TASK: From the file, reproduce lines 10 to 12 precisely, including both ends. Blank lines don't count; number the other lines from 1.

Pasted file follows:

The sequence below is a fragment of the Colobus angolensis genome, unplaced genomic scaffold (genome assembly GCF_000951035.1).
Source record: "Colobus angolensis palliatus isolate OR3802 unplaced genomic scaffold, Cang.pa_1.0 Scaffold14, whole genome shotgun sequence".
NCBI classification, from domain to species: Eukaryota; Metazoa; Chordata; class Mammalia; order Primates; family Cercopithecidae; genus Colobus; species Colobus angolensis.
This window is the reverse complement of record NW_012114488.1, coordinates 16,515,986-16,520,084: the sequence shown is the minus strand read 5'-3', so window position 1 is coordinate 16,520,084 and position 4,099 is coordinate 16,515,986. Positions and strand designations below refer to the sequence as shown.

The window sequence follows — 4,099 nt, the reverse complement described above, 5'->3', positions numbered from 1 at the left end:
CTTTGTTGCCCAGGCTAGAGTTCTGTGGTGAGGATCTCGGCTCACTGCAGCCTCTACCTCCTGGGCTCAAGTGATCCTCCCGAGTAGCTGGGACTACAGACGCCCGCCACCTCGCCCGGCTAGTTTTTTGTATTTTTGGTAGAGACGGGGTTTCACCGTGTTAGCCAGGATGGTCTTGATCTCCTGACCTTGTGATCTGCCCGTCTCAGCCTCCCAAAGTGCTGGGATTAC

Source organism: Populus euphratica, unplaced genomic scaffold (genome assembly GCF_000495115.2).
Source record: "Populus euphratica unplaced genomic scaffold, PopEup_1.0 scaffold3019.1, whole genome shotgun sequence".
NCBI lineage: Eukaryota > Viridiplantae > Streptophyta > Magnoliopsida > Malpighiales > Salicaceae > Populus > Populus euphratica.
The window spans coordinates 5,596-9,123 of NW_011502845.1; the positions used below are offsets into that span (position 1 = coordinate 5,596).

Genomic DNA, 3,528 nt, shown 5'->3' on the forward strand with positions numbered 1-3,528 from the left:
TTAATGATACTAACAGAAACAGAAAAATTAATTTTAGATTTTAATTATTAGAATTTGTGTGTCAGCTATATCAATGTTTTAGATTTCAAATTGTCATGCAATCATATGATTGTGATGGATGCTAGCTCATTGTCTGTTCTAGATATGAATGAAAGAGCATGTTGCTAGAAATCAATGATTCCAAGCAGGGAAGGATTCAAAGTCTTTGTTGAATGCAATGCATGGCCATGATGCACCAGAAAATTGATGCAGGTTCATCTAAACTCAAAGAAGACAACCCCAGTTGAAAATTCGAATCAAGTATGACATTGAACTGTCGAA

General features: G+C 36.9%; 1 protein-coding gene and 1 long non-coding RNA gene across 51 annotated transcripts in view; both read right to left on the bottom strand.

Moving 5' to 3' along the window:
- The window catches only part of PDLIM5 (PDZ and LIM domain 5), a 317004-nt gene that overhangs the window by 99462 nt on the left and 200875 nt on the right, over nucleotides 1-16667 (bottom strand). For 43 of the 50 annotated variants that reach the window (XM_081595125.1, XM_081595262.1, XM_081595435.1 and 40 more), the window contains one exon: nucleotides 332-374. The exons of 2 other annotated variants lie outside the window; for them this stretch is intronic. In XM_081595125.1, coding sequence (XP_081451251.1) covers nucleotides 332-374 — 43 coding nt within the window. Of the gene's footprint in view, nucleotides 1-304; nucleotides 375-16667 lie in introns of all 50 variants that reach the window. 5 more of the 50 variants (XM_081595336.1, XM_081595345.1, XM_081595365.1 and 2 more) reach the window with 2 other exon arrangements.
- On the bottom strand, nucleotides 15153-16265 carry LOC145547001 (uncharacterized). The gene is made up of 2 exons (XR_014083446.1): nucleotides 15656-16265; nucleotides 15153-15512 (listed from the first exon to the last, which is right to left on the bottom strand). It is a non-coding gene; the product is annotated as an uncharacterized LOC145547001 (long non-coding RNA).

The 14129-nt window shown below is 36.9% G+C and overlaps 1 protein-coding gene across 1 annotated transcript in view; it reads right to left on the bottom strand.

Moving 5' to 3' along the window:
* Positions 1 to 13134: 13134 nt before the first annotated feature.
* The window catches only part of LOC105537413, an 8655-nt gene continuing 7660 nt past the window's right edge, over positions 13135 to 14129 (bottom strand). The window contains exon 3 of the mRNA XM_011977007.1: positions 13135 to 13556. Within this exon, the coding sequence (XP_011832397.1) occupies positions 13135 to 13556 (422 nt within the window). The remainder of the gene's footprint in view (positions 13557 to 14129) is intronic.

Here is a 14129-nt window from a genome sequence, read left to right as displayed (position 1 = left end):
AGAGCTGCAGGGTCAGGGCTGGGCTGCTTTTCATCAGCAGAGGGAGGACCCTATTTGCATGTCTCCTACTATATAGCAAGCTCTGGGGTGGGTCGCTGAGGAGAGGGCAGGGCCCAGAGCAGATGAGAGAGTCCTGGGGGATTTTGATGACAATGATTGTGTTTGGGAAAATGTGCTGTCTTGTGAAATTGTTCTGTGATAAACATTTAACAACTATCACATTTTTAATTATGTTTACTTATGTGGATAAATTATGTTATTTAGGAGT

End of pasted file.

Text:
The window spans coordinates 5,596-9,123 of NW_011502845.1; the positions used below are offsets into that span (position 1 = coordinate 5,596).

Genomic DNA, 3,528 nt, shown 5'->3' on the forward strand with positions numbered 1-3,528 from the left:
TTAATGATACTAACAGAAACAGAAAAATTAATTTTAGATTTTAATTATTAGAATTTGTGTGTCAGCTATATCAATGTTTTAGATTTCAAATTGTCATGCAATCATATGATTGTGATGGATGCTAGCTCATTGTCTGTTCTAGATATGAATGAAAGAGCATGTTGCTAGAAATCAATGATTCCAAGCAGGGAAGGATTCAAAGTCTTTGTTGAATGCAATGCATGGCCATGATGCACCAGAAAATTGATGCAGGTTCATCTAAACTCAAAGAAGACAACCCCAGTTGAAAATTCGAATCAAGTATGACATTGAACTGTCGAA